Buddha Jumps Over the Wall, aka Fo Tiao Qiang 佛跳牆 in Mandarin, is considered one of the most notable dishes served during the Lunar New Year. It is a herbal soup dish that is usually found on special menus and people sometimes even have to pre-order from restaurants! The preparation for this dish is time-consuming and complicated as it contains more than 10 ingredients that need to be simmered long and slow with the right amount of heat over long hours until the ingredients fall apart tender. This unique name of the dish comes from a legend. It is said that the fragrant smell of the dish was so powerful that it induced a Buddhist monk to climb over the monastery wall to get a taste of it.
8. Bánh Chưng
Bánh chưng is a traditional Vietnamese cake which is made from sticky rice, mung beans, pork wrapped in dong leaves. Bánh chưng symbolizes the earth as all the products can easily be found in nature. It can be eaten hot or at room temperature and can even be fried. Usually before consuming, bánh chưng is placed in the family altars in order to honor the ancestors and pray them to support the family in the new year.
9. Yusheng (鱼生) the “Prosperity Toss”
Yusheng, which also has other names YeeSang or LouHei, is a Cantonese-style dish found during LNY. This raw dish is ONLY consumed during this time and the significance of fish is as mentioned above. This celebratory dish is most commonly found in Malaysia and Singapore.
10. Chinese Mustard Green & Leek (芥菜、刈菜&韭菜)
Both leek and Chinese mustard greens symbolize a very long time (長長久久), a phrase people often use to wish elders longevity. In Mandarin, the pronunciation of “leek” (韭 Jiu) sounds like the word “long” (久 Jiu). Therefore, when eating leek, the slower you eat, the longer your life is. Chinese Mustard Greens also has another name which roughly translates to “long year vegetable (長年菜).” For that reason, when eating this dish, you must eat the entire vegetable in one bite and can’t cut it off as it represents your life (長長久久 Cháng Cháng Jiu Jiu). Chinese mustard green has a unique bitterness, however, the more you cook the sweeter it gets. Therefore, it also symbolizes “with sufferings come happiness.”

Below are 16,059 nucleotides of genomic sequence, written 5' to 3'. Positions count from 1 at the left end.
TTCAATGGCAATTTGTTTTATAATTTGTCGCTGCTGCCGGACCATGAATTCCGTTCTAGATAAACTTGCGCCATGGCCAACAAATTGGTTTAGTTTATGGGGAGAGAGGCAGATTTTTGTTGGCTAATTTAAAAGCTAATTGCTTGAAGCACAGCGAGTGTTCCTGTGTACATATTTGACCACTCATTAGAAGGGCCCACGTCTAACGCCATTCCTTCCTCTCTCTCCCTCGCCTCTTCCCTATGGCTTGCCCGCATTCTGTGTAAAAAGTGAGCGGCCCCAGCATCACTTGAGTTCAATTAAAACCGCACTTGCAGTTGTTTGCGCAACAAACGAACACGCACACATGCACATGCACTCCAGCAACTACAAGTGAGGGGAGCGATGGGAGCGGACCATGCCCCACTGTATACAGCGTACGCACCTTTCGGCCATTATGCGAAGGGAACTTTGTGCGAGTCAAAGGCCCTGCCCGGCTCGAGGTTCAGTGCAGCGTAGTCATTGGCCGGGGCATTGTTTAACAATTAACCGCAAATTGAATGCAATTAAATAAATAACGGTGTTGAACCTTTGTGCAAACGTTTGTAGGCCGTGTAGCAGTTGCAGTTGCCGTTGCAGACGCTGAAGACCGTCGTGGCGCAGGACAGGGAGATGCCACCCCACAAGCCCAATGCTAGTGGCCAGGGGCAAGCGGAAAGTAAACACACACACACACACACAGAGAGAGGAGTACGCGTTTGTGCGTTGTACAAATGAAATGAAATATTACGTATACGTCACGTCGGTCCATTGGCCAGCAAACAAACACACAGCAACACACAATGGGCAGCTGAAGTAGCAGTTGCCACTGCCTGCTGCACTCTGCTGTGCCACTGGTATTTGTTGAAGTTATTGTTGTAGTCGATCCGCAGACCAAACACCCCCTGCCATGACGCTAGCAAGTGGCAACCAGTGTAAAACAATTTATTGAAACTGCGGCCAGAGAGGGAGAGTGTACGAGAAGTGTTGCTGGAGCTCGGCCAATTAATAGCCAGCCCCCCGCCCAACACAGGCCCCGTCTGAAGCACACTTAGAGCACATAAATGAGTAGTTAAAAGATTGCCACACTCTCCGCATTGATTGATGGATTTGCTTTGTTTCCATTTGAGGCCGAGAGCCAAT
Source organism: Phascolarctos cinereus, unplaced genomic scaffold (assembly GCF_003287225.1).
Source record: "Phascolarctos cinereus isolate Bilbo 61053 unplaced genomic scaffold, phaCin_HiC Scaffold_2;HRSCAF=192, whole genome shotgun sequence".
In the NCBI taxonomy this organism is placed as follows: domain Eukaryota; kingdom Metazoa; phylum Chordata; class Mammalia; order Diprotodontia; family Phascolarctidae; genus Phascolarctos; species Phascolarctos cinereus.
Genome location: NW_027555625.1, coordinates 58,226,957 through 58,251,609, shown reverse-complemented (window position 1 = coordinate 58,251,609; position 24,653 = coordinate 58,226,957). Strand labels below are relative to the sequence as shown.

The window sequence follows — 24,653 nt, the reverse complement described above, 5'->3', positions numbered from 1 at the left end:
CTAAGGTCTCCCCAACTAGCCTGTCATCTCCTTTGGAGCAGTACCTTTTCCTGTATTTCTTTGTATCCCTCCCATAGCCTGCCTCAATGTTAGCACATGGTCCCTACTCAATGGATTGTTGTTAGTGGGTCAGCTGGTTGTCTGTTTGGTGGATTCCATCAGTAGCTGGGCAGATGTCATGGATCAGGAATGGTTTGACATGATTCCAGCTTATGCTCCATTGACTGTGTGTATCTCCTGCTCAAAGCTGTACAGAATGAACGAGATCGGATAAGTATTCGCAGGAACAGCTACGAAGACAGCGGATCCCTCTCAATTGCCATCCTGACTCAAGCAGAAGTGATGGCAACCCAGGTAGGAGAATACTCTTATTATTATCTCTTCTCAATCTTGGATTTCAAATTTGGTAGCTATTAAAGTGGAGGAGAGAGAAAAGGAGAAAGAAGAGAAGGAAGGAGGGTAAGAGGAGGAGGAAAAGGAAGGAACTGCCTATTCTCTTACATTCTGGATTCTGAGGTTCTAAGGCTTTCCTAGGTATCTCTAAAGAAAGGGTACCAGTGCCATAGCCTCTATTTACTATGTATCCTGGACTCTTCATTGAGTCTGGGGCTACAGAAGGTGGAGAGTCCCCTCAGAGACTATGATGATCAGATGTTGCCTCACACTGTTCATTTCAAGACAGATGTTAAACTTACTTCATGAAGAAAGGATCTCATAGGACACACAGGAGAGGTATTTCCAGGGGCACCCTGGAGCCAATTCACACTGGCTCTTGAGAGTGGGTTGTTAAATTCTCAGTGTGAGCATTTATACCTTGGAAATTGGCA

Many might not know it, but crab symbolizes good fortune and wealth. Its eight walking legs symbolize prosperity and two grasping claws represent wealth as its mandarin pronunciation is homonymous with “money (錢 Qián).” Other than that, because it turns red after you cook it, it symbolizes good fortune! Since “crab (Xie蟹)” is homonymous with “harmonious (He Xie和諧),” eating crabs also serves as a visual signifier of a harmonious family.
Giving fruits like mandarin oranges to family and friends during this celebratory time is significant because all these fruits represent something. For instance, the orange hue of mandarin oranges symbolizes gold. Therefore, when giving oranges to your loved ones it is like you are literally giving them wealth. And the character of mandarin oranges “橘” sounds like “吉”, which means luck, oranges are considered as a symbol of good fortune and luck. People would also say大吉大利 (Dà Jí Dà Lì), to wish others a big fortune in the upcoming year.
Some other examples:
- Apples: In mandarin, “蘋” and “平” are homophones, people would eat apples and say 平平安安 (Píng Píng An An), which wishes one can live a peaceful and harmonious life. - Pineapple: In Taiwanese/Hokkien, pineapple reads 旺來 (Ong Lái), which means good fortune will come.